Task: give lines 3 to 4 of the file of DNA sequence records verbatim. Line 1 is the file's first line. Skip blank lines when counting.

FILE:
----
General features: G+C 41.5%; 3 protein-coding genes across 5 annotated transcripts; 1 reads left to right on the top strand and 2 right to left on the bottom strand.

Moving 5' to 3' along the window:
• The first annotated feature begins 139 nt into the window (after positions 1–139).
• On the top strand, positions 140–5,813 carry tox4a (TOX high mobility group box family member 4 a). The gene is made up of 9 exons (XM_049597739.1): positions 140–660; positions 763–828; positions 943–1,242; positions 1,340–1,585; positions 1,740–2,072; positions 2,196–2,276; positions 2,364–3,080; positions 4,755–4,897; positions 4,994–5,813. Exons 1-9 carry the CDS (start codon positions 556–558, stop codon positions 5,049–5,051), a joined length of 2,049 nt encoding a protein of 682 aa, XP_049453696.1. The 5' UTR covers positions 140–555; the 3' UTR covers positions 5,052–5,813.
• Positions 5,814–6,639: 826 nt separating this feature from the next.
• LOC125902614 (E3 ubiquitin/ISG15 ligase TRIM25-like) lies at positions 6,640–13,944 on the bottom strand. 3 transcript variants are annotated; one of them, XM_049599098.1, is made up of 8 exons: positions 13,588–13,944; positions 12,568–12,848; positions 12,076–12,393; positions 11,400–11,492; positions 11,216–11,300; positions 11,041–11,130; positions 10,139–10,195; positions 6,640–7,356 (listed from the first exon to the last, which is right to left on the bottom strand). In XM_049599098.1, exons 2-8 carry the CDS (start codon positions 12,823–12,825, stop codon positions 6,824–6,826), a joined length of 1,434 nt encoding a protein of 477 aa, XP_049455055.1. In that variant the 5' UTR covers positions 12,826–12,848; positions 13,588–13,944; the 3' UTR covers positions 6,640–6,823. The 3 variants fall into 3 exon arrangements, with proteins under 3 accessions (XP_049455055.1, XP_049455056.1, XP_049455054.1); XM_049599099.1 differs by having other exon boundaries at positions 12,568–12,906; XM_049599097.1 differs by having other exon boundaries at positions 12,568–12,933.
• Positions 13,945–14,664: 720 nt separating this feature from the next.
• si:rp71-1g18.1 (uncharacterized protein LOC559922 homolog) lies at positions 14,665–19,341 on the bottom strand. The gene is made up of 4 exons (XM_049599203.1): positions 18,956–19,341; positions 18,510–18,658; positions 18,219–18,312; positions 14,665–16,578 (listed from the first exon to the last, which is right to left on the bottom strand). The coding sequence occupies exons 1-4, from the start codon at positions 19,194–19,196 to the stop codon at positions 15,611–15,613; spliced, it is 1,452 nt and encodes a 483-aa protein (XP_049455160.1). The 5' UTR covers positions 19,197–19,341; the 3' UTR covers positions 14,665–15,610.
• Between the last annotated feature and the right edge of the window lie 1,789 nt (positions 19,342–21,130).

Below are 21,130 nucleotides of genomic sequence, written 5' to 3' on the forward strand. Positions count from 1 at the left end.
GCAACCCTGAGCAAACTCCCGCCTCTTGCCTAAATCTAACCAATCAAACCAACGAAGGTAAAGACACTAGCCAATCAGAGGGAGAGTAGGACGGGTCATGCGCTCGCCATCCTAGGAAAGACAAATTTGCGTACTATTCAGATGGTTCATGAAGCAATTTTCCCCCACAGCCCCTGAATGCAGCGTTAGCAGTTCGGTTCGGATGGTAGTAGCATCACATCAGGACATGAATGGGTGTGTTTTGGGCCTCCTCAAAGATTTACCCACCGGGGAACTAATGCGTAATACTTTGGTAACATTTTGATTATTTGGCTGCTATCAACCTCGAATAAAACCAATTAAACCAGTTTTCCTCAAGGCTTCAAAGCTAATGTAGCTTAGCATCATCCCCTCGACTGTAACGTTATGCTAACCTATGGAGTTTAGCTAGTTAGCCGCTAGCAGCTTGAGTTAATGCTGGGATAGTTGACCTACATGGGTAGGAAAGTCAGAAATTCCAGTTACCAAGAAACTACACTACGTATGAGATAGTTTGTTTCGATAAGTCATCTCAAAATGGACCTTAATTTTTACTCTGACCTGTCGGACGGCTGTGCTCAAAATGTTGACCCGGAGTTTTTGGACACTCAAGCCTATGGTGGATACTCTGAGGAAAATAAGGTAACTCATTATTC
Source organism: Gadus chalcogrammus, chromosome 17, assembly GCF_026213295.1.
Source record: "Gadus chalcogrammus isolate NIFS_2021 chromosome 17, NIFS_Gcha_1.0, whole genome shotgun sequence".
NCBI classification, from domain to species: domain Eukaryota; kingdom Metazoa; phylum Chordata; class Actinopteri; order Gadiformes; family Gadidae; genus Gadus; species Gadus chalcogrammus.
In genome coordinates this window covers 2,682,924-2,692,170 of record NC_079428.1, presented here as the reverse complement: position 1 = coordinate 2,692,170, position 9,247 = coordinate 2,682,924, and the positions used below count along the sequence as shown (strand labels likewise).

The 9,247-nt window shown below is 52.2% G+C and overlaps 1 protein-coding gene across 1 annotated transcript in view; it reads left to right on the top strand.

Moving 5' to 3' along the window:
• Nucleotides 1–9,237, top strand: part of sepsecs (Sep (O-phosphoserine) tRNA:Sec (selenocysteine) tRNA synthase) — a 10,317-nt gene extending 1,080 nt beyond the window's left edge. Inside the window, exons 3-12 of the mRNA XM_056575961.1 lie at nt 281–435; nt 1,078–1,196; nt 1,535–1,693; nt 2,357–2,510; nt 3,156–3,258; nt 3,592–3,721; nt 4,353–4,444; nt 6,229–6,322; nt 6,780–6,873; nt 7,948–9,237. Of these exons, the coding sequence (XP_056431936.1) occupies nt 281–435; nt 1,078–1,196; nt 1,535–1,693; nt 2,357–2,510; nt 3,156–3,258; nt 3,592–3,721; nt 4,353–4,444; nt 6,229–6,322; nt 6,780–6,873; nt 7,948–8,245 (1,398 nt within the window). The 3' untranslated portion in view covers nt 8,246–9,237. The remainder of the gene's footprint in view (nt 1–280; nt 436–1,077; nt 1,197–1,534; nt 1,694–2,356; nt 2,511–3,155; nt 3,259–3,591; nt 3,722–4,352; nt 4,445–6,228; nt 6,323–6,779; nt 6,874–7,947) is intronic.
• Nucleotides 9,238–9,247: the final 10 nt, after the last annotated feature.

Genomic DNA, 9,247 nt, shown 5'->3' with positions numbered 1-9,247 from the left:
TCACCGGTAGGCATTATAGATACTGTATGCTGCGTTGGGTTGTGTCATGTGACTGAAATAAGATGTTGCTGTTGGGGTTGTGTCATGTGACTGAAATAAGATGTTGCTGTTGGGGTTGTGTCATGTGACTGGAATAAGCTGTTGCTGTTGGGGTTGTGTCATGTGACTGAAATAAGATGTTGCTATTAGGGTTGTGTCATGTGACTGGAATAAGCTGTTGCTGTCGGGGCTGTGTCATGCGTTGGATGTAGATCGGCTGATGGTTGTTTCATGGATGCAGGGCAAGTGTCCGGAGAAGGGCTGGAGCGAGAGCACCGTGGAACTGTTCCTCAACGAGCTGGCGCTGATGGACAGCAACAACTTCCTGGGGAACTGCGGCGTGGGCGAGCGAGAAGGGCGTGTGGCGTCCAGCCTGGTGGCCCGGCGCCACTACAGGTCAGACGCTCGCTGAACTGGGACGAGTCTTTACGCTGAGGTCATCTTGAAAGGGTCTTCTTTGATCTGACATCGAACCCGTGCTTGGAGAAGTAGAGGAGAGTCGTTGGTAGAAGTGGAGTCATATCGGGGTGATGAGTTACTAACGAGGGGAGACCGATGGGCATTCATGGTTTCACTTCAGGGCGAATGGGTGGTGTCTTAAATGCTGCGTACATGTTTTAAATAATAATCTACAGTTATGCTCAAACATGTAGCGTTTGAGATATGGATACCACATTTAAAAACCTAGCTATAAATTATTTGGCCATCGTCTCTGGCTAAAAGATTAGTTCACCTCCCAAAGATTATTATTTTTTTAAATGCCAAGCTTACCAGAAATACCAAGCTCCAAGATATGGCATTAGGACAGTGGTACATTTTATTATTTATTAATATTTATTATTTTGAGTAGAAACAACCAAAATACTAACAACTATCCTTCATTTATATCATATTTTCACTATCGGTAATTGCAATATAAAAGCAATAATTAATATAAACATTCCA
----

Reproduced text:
• The first annotated feature begins 139 nt into the window (after positions 1–139).
• On the top strand, positions 140–5,813 carry tox4a (TOX high mobility group box family member 4 a). The gene is made up of 9 exons (XM_049597739.1): positions 140–660; positions 763–828; positions 943–1,242; positions 1,340–1,585; positions 1,740–2,072; positions 2,196–2,276; positions 2,364–3,080; positions 4,755–4,897; positions 4,994–5,813. Exons 1-9 carry the CDS (start codon positions 556–558, stop codon positions 5,049–5,051), a joined length of 2,049 nt encoding a protein of 682 aa, XP_049453696.1. The 5' UTR covers positions 140–555; the 3' UTR covers positions 5,052–5,813.